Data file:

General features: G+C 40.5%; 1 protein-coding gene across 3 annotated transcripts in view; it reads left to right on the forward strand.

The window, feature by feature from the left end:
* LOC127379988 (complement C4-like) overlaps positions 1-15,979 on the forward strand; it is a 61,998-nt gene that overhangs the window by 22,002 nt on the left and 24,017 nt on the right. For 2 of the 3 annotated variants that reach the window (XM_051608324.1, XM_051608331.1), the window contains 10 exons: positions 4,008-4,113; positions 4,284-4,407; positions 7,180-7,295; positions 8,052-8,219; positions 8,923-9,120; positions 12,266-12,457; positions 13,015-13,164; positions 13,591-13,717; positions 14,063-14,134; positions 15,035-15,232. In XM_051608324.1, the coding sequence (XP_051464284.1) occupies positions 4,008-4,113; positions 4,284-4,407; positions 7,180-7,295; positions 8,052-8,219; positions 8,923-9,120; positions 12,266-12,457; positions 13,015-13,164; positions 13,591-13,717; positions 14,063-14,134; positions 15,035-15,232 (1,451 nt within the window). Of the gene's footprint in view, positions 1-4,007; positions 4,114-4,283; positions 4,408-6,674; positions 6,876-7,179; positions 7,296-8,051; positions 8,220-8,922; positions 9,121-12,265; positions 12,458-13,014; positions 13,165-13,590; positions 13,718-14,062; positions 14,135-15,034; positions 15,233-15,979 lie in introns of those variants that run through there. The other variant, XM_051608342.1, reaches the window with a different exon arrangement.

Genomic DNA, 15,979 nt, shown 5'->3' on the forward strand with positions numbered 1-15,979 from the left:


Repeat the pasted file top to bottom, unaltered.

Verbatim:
General features: G+C 40.5%; 1 protein-coding gene across 3 annotated transcripts in view; it reads left to right on the forward strand.

The window, feature by feature from the left end:
* LOC127379988 (complement C4-like) overlaps positions 1-15,979 on the forward strand; it is a 61,998-nt gene that overhangs the window by 22,002 nt on the left and 24,017 nt on the right. For 2 of the 3 annotated variants that reach the window (XM_051608324.1, XM_051608331.1), the window contains 10 exons: positions 4,008-4,113; positions 4,284-4,407; positions 7,180-7,295; positions 8,052-8,219; positions 8,923-9,120; positions 12,266-12,457; positions 13,015-13,164; positions 13,591-13,717; positions 14,063-14,134; positions 15,035-15,232. In XM_051608324.1, the coding sequence (XP_051464284.1) occupies positions 4,008-4,113; positions 4,284-4,407; positions 7,180-7,295; positions 8,052-8,219; positions 8,923-9,120; positions 12,266-12,457; positions 13,015-13,164; positions 13,591-13,717; positions 14,063-14,134; positions 15,035-15,232 (1,451 nt within the window). Of the gene's footprint in view, positions 1-4,007; positions 4,114-4,283; positions 4,408-6,674; positions 6,876-7,179; positions 7,296-8,051; positions 8,220-8,922; positions 9,121-12,265; positions 12,458-13,014; positions 13,165-13,590; positions 13,718-14,062; positions 14,135-15,034; positions 15,233-15,979 lie in introns of those variants that run through there. The other variant, XM_051608342.1, reaches the window with a different exon arrangement.

Genomic DNA, 15,979 nt, shown 5'->3' on the forward strand with positions numbered 1-15,979 from the left: